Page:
Tall, short, pretty in pink or canary yellow, everyone’s got their perfect magnolia match.
Hands up if you love magnolias. From July onwards, the arrival of their large blooms, like floppy bows tied to bare branches, brightens up the dreary winter landscape and is a pretty promise that spring is just around the bend. Watching the fuzzy outer buds slowly unfold to reveal pink, white or even yellow petals is a seasonal fashion show, and I’ve long coveted a magnolia-inspired ensemble of a silvery-green fur jacket with a magenta pink satin gown beneath.
I’m talking about deciduous magnolias, which flower from July to September (depending on where you are in the country), originate from Asia, and make up the majority of the 210 members of the magnolia genus – as opposed to the evergreens, which generally flower from summer to autumn and hail from America.
Peers of the dinosaurs, fossil records show that magnolias have been around since the Cretaceous period, which began about 145 million years ago. They evolved before bees did, so all that floral exuberance was to attract flightless beetles, which would tootle from flower to flower, unknowingly transferring pollen on their way.
Beyond the many species, there are hundreds of glorious magnolia hybrids that have been developed by plant breeders, and the hardest part of growing magnolias is deciding which ones you want.
I don’t have a large garden, but this is the main reason I ended up planting four varieties when we moved to our house. Do your research and check out your garden centre or botanical gardens for inspiration, as it can help to see them in bloom before deciding.
Size should be your first consideration, as magnolias don’t like being moved once planted – or being pruned. They average at around 5m tall and 3m wide, much like the pink-and-white-flushed saucer magnolia (Magnolia x soulangeana), which is the generic magnolia we mainly used to grow in Kiwi gardens. However, you don’t need to feel left out if your garden isn’t large because there are some glorious smaller varieties. Of the petite offerings, my sister and I have an ongoing debate about who grows the best one. She’s all about ‘Cleopatra’, which grows 3.5m tall x 2m wide, and has magenta goblet-shaped flowers; I grow ‘Genie’, a burgundy-red beauty, that reaches 2m tall x 1m wide.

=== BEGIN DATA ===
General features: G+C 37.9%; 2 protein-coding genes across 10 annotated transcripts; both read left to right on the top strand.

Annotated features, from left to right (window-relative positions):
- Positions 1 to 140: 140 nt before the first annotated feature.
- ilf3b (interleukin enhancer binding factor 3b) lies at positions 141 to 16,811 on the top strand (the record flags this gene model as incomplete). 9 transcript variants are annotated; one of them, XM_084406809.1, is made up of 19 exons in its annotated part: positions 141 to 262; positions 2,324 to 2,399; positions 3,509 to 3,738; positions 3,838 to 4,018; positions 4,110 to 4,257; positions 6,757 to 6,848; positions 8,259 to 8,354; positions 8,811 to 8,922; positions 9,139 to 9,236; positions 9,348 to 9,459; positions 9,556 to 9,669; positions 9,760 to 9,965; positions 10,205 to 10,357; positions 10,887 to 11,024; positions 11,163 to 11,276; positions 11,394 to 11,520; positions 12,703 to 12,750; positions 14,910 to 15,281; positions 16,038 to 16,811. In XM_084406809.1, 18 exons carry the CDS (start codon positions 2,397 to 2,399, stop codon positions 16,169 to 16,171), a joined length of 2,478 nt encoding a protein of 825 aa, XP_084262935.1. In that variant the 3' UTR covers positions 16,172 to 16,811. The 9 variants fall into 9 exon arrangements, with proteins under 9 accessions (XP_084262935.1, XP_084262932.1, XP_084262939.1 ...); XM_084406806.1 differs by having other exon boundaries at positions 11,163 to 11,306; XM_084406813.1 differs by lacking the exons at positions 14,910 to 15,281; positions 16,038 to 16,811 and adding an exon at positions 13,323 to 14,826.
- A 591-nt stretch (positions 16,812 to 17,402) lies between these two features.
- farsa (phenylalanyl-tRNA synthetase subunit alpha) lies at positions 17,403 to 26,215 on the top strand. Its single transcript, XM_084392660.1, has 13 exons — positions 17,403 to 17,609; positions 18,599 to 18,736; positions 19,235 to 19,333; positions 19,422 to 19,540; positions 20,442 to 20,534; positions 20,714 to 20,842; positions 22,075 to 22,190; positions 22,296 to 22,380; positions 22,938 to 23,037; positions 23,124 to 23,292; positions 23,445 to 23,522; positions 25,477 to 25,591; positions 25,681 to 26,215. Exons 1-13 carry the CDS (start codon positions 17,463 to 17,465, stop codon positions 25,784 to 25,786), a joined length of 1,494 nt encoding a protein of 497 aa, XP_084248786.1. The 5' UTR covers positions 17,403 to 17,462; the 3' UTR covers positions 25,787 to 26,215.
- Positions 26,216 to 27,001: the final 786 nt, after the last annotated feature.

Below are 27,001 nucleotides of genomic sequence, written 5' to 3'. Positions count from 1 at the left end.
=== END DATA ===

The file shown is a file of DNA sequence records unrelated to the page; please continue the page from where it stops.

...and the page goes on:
Both are small enough to fit in a courtyard and ‘Genie’ can even been grown in a large container, such as a wine barrel, providing you keep it well watered. They were both bred by Taranaki plant breeder Vance Hooper and won awards at the International Plant Trade Fair in Germany, in 2011 and 2013 respectively.
In fact, we have a knack for breeding magnolias here, with many internationally renowned varieties hailing from Aotearoa. Garden writer Abbie Jury, who married into the magnolia-breeding Jury family in Waitara, considers their best cultivar to be ‘Felix Jury’ – which her husband Mark bred and named after his father – because it has a huge cup-and- saucer flower form, blooms over a long period and is a gorgeous colour. “At its best, it’s a very deep red, but more often it’s a rich, rosy pink and is so distinctive we can pick it every time, even flashing past in the car at 100km,” she says.
We have a knack for breeding magnolias here, with many internationally renowned varieties hailing from Aotearoa
Catherine Davies-Colley, who grows 150 deciduous magnolias in her garden in Poroti, Northland, agrees, saying you can’t go past this variety’s giant blooms. When it comes to red magnolias, Catherine loves ‘Deryk’, because it’s the darkest red magnolia, and for white she recommends ‘Billowing Cloud’.
Thanks to some clever plant breeders at New York’s Brooklyn Botanic Gardens, there are also yellow magnolias. I grow ‘Honey Tulip’ (another gorgeous New Zealand variety bred by Mark Jury), which has the prettiest pale yellow goblet-shaped flowers. Or there’s ‘Butterflies’ with yellow petals that seem to flutter, and canary-hued ‘Yellow Bird’.
Some species are fragrant too, particularly the hardy Japanese Magnolia stellata, known as star magnolias. These are also suitable for smaller gardens, and tend to be bushy rather than tall (reaching around 1.5-2.5m in height), with floppy water lily-shaped flowers that range from white to pink.
Magnolias like a spot in full sun or partial shade and a moisture-rich, free-draining soil. If you have waterlogged clay soil, you’ll need to enrich it with gypsum and compost. Planting magnolias on a raised mound, so the water can flow downwards off their roots, will also help with drainage. Now is a good time to plant them if the ground isn’t too boggy. Make sure you water them well during their first spring – tip a 10L bucket of water around the roots if there has been no rain for a week or so. Add mulch around the tree to lock in moisture over the summer months.